WASHINGTON — SpaceX launched a communications satellite shared by two companies Dec. 16 using a Falcon 9 rocket. 

The rocket lifted off at 7:10 p.m. Eastern from Cape Canaveral, Florida, and deployed the JCSAT-18/Kacific-1 satellite into a geostationary transfer orbit 33 minutes later. 

The Falcon 9’s first-stage booster, previously used for NASA cargo runs to the International Space Station in May and July, landed on the Atlantic droneship Of Course I Still Love You almost nine minutes into the mission, returning to Earth for the third time.

SpaceX said its fairing recovery ships Ms. Tree and Ms. Chief “narrowly missed catching the fairing halves” from the launch, but that SpaceX is still working to recover them from the ocean for potential use on a future flight.

JCSAT-18/Kacific-1 is a 6,800-kilogram condominium satellite, or “condosat” from Boeing, equipped with distinct payloads for Japanese operator Sky Perfect JSAT and Singaporean startup Kacific. 

For Sky Perfect JSAT, the JCSAT-18 payload will provide Ku- and Ka-band capacity over large parts of the Asia-Pacific, including Russia’s Far East. It is the 18th geostationary satellite in the operator’s fleet, and second with high-throughput capacity, enabling higher speed broadband services than traditional satellites. 

Kacific-1 is an all Ka-band payload with high-throughput coverage designed for island nations that lack dedicated satellite coverage. Kacific says the payload’s 56 spot beams will cover 600 million people spread across 25 countries. 

Kacific-1 is Kacific’s first satellite, and almost didn’t happen because of difficulty attracting capital. Christian Patouraux, Kacific’s CEO, said that for its first three years he felt the company was constantly within a month of collapsing. 

“There were ups and downs,” he said during a Dec. 16 press conference. “There were roller coasters.”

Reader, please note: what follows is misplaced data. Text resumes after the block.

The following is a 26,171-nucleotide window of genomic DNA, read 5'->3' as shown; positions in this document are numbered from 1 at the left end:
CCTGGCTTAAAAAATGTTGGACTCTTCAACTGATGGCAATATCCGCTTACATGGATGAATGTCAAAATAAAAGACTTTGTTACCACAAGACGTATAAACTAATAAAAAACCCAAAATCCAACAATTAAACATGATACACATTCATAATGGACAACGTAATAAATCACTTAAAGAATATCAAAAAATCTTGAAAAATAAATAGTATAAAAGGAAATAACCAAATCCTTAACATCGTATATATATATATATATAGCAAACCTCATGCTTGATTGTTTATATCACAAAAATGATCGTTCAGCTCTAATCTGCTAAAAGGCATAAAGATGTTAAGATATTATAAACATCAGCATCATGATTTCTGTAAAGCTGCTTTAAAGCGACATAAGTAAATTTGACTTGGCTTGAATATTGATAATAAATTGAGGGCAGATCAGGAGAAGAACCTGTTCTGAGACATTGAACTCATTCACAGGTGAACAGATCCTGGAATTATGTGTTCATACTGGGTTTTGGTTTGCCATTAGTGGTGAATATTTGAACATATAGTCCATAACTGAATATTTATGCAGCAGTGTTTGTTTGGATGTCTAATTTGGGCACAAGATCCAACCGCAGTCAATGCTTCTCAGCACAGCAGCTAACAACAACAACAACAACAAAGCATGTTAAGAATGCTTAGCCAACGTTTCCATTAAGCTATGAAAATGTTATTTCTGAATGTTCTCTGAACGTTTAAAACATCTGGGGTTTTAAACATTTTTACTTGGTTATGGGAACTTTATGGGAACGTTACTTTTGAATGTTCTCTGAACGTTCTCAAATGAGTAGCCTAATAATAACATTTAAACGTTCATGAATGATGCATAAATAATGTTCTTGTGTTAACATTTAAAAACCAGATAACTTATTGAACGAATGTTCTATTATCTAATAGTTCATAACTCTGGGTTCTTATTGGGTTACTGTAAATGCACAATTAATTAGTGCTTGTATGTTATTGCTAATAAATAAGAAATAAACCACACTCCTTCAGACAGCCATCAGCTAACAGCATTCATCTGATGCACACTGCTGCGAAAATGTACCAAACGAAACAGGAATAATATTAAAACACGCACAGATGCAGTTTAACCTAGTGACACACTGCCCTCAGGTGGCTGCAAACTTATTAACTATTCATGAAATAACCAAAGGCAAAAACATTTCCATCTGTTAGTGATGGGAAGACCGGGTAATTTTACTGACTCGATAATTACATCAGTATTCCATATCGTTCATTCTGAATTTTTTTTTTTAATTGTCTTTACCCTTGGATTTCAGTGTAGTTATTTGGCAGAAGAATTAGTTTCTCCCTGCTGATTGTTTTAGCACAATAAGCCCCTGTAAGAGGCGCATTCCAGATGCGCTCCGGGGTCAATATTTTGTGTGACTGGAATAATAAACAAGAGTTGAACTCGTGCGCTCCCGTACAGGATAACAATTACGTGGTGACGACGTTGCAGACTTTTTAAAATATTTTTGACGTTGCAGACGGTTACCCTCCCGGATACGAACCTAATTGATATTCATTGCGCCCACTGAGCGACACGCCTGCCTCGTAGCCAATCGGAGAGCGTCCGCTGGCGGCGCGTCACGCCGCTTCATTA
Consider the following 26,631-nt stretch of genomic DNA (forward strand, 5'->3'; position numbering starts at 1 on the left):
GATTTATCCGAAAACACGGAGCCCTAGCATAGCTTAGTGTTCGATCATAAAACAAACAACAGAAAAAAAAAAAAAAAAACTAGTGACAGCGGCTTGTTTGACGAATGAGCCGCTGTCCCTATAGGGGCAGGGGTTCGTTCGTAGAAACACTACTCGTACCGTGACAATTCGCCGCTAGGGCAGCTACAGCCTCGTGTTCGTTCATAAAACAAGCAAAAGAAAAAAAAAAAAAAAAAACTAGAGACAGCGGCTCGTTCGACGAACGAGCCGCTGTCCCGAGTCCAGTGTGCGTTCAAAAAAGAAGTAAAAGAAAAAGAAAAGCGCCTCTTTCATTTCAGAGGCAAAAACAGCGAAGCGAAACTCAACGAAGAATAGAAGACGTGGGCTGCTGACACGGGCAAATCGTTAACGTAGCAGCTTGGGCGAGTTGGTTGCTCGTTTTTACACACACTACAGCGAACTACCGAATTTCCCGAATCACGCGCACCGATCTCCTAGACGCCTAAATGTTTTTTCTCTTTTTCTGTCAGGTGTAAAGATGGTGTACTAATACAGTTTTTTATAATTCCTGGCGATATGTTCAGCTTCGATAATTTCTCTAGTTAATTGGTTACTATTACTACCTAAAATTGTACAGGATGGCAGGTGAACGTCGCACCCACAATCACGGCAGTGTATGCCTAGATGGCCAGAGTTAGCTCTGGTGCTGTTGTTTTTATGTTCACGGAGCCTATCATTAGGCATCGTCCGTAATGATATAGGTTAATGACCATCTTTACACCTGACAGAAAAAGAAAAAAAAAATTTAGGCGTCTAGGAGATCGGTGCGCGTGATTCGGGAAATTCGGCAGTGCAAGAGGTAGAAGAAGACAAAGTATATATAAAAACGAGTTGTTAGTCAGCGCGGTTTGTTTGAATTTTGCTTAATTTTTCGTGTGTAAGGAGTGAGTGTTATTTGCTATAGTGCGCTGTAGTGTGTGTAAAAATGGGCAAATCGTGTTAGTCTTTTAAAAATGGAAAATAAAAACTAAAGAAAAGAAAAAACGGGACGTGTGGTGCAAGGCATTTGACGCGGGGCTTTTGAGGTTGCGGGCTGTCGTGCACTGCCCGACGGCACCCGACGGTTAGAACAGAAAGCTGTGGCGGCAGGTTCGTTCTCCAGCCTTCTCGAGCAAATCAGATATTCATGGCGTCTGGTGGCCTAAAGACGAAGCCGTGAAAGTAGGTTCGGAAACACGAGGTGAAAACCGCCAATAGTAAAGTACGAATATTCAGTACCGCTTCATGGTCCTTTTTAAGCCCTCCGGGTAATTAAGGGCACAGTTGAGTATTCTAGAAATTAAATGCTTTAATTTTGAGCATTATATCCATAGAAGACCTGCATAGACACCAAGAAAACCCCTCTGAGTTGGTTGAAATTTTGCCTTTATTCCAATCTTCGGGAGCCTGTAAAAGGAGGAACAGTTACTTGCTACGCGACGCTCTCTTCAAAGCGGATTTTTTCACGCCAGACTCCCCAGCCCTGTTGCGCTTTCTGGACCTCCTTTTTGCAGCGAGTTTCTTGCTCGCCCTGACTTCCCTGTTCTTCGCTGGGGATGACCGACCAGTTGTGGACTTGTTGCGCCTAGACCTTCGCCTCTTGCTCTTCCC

Kacific formed in 2013, he said. When Kacific ordered Kacific-1 in 2017, it had to do so without help from the U.S. Export-Import Bank, which lacked the minimum number of Senate-confirmed board members required to finance deals over $10 million. 

Patouraux said Kacific raised $67 million in equity for the satellite through family offices — many backed by high-net-worth individuals — to finance the satellite. Kacific also used short term debt, which it refinanced with $160 million in new debt announced Dec. 5. 

Patouraux said Kacific contracted 11 transponders of Ku-band capacity from European and Asian satellite operators so it could serve customers in Vanuatu, Samoa, Timor Leste, and elsewhere while waiting for Kacific-1. 

Kacific selected Kratos to build gateway ground stations in Indonesia, Australia and the Philippines to support Kacific-1. After all the work required to launch a first satellite, Patouraux said it would be much easier to order and launch a second satellite, which the company plans to do pending board approval. 

“It would almost be silly not to try to replicate that and do it in faster time with a better cost of capital,” he said.

Patouraux said a Kacific-2 satellite would augment Kacific-1 capacity while expanding westward across Asia and possibly Africa. He did not give a timeline for Kacific-2. 

Caleb Henry is a former SpaceNews staff writer covering satellites, telecom and launch. He previously worked for Via Satellite and NewSpace Global.He earned a bachelor’s degree in political science along with a minor in astronomy from...